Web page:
and those on which f is decreasing for f(x) = 1/x
Domain of f(x): (-∞, 0) U (0, ∞) because f(x) is undefined at 0
1
 x 1
x
1
F ' ( x)  1x  2  2
x
1
F ' ( x)  0
0
2
x
F ( x) 
1  0
F’(x) is continuous for all x except x = 0. Since 0 is not in the domain of
F(x) so 0 is not the critical value of f(x). There is no critical value for this function.
x
-1
f’(x) -1
__
0
1
Therefore f is decreasing on
ND -1
__
(- ∞, 0) and (0, ∞)
Example 7
Find the critical values of f, the intervals on which f is increasing, and those
on which f is decreasing for f(x)= 5lnx - x
Domain: (0, ∞) or x >0
F’(x) =
5
5 x
1 
x
x
5 x
0
x
x5
5 is in the domain of f(x) so 5 is the critical value. Also, f’(x) is discontinuous at 0,
but 0 is not in the domain of f(x) so 0 is not the critical value.
x
4
5 6
f’(x) 1/4 0 -1/6
+++
___
Therefore f is increasing on
(0, 5) and decreasing on (5, ∞)
Local Extrema
When the graph of a continuous function changes from
rising to falling, a high point, or a local maximum, occurs,
and when the graph changes from falling to rising, a low
point, or a local minimum, occurs.
Local
maximum
Local
minimum
Theorem 2: Existence of Local Extrema:
If f is continuous on the interval (a,b) and f(x)
is a local extremum, then either f’(c)=0, or
f’(c) does not exist.
How to find local extrema:
- Find all critical values for f
- Test each critical value to see if it produces a
local max, a local min, or neither..
From your textbook
From your textbook
Example 8: Which graph is the
derivative?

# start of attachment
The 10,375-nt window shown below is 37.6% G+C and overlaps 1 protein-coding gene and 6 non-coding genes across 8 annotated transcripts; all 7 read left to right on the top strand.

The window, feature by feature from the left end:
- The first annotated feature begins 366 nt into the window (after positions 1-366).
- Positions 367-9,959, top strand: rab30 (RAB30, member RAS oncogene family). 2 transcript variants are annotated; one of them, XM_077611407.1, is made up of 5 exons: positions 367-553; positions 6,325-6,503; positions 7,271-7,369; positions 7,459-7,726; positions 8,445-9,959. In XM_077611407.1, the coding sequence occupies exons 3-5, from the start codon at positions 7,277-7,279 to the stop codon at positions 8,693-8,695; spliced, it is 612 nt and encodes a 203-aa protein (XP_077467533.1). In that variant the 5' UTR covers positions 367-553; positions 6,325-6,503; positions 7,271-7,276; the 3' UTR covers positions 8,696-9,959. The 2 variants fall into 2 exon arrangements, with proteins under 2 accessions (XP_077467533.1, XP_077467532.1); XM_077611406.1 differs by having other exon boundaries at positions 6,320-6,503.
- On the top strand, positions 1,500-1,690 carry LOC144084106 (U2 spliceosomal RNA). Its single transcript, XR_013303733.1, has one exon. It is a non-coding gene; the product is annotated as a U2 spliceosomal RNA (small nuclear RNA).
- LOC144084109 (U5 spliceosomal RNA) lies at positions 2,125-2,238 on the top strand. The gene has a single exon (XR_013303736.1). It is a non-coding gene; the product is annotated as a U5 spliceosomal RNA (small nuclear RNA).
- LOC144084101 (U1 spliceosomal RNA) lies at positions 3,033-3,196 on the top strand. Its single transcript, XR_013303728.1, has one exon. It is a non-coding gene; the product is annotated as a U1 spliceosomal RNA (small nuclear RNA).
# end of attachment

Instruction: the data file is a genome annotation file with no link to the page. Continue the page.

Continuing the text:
increasing
decreasing
Answer: Graph B
decreasing
Above 0
Below 0
GRAPH A
GRAPH B
Below 0
Example 9
Given f(x) = x3 – 9x2 + 24x -10
A)
Find the critical values of f(x)
F’(x) = 3x2 – 18x + 24 = 0
3 (x2 – 6x + 8) = 0
3(x-2)(x-4)
=0
So x = 2 or 4, both are critical values because they are in the domain of f(x)
B) Find the local maxima and minima
We need to test on the left and on the right of 2 and 4
x
1
2
3
4
5
f’(x) +
0
--
0
+
increasing
decreasing
increasing
Therefore there is a local
maximum at 2 and a local
minimum at 4.
Note: use your G.C to check by
looking at the graph
F(x)
Sketch a possible graph of f’(x)
Answer:
start with the critical points (min,
max): -6,2,and 9, then see if f(x) is
increasing (f’x >0) or decreasing (f’x
<0)
F’(x)
F’(x)
Sketch a possible graph of y = f(x)
Answer:
start with the zeros of the
function: -7 and 1, then see if f’(x)
is above 0 (f is increasing) or f’x is
below 0 (f is decreasing).
F(x)
Polynomial Functions
Theorem 3. If
f (x) = an xn + an-1 xn-1 + … + a1 x + a0, an  0,
is an nth-degree polynomial, then f has at most n x-intercepts
and at most (n – 1) local extrema.
The derivative is also an important tool for hand-sketching
graphs and for analyzing graphs and discussing the interplay
between a function and its rate of change.
Example 10
The given graph approximates the rate
of change of the U.S. share of the total
world production of motor vehicles over
a 20- year period, where S(t) is the
percentage of share and t is the number
of years.
A) Write a verbal description of the graph
Note that this is the graph of S’(t), not
S(t). The U.S. share decreases for the
first 6 years, increases for the next 10
years, then decreases again for the last
4 years. (Local min at 6 and local max at
16)
B) Sketch a possible graph of y = S(t)
Example 11
The graph of total revenue R(x) (in
dollars) from the sale of x desks is
given.
A) Write a brief verbal description of
the graph of the marginal revenue
function R’
The graph R indicates that the revenue
is increasing on (0, 450) with the
maximum at 450 and decreasing on
(450, 1000). Thus, the marginal
revenue must be positive on (0, 450),
equal 0 at 450 and negative on
(450, 1000).
B) Sketch a possible graph of R’(x)